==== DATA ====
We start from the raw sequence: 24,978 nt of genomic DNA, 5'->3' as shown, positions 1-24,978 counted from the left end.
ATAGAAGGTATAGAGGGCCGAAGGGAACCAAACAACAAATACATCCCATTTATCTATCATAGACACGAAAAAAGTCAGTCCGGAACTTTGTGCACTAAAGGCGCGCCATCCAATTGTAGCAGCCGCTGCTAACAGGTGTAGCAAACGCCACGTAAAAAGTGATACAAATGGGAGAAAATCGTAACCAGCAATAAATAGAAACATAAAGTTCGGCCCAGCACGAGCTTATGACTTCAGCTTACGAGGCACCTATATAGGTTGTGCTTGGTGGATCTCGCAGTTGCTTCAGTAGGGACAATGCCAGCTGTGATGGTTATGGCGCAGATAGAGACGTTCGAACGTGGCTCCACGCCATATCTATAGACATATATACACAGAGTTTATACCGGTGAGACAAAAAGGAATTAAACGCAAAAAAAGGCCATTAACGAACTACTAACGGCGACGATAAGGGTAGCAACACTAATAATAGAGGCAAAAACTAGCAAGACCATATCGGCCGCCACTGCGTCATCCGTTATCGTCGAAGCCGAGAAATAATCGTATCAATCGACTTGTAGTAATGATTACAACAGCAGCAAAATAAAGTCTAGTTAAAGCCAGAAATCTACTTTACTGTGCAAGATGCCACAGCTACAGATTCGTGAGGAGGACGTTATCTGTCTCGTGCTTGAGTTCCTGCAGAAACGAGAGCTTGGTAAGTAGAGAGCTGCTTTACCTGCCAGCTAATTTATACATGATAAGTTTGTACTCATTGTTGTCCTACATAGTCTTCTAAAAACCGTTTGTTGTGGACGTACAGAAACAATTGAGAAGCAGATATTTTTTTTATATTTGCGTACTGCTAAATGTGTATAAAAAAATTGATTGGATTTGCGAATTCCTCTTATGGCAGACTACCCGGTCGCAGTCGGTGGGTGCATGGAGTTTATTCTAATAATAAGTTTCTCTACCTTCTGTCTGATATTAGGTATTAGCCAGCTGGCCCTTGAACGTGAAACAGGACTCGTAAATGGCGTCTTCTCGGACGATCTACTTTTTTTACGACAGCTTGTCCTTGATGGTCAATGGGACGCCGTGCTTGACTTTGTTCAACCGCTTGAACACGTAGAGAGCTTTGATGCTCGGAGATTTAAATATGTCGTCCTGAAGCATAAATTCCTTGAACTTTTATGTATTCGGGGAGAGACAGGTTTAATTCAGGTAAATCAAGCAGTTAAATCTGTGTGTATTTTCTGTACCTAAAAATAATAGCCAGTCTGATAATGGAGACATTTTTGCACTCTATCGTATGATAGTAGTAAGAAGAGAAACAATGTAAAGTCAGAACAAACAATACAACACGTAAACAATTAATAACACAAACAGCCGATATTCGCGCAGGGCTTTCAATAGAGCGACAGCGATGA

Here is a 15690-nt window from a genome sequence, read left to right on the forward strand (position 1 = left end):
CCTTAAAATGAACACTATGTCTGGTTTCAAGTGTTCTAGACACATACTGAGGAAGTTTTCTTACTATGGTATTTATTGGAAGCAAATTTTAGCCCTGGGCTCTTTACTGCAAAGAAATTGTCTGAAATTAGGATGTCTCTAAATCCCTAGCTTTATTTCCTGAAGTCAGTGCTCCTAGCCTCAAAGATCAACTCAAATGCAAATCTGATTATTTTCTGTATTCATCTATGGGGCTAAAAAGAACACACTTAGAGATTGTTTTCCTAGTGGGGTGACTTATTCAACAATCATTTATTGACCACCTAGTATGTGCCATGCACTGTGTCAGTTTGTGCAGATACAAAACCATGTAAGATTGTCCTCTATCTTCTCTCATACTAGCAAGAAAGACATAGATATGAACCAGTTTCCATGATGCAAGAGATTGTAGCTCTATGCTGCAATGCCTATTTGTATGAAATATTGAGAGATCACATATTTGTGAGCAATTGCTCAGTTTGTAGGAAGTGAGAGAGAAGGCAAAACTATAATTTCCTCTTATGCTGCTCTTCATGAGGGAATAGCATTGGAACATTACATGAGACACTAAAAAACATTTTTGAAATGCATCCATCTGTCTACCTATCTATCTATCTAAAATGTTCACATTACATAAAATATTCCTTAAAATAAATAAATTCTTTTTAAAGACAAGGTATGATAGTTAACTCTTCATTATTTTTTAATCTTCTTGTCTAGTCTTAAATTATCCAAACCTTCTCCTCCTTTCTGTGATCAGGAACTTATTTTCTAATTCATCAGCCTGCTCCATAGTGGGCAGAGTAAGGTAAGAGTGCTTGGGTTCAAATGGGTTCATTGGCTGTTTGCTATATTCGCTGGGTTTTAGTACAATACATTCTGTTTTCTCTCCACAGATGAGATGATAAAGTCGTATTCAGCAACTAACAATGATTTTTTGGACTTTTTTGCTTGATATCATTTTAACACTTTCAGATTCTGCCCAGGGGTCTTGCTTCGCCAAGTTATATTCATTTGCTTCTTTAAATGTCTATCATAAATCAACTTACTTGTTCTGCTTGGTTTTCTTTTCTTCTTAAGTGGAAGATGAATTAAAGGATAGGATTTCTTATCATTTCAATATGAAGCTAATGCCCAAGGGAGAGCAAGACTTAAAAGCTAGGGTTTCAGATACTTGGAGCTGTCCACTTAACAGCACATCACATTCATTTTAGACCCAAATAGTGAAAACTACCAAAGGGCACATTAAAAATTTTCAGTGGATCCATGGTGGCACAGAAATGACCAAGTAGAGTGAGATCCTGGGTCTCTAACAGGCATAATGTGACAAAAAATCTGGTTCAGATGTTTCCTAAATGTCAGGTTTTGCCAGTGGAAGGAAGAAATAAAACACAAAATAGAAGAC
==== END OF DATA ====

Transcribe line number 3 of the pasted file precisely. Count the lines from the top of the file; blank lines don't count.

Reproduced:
Here is a 15690-nt window from a genome sequence, read left to right on the forward strand (position 1 = left end):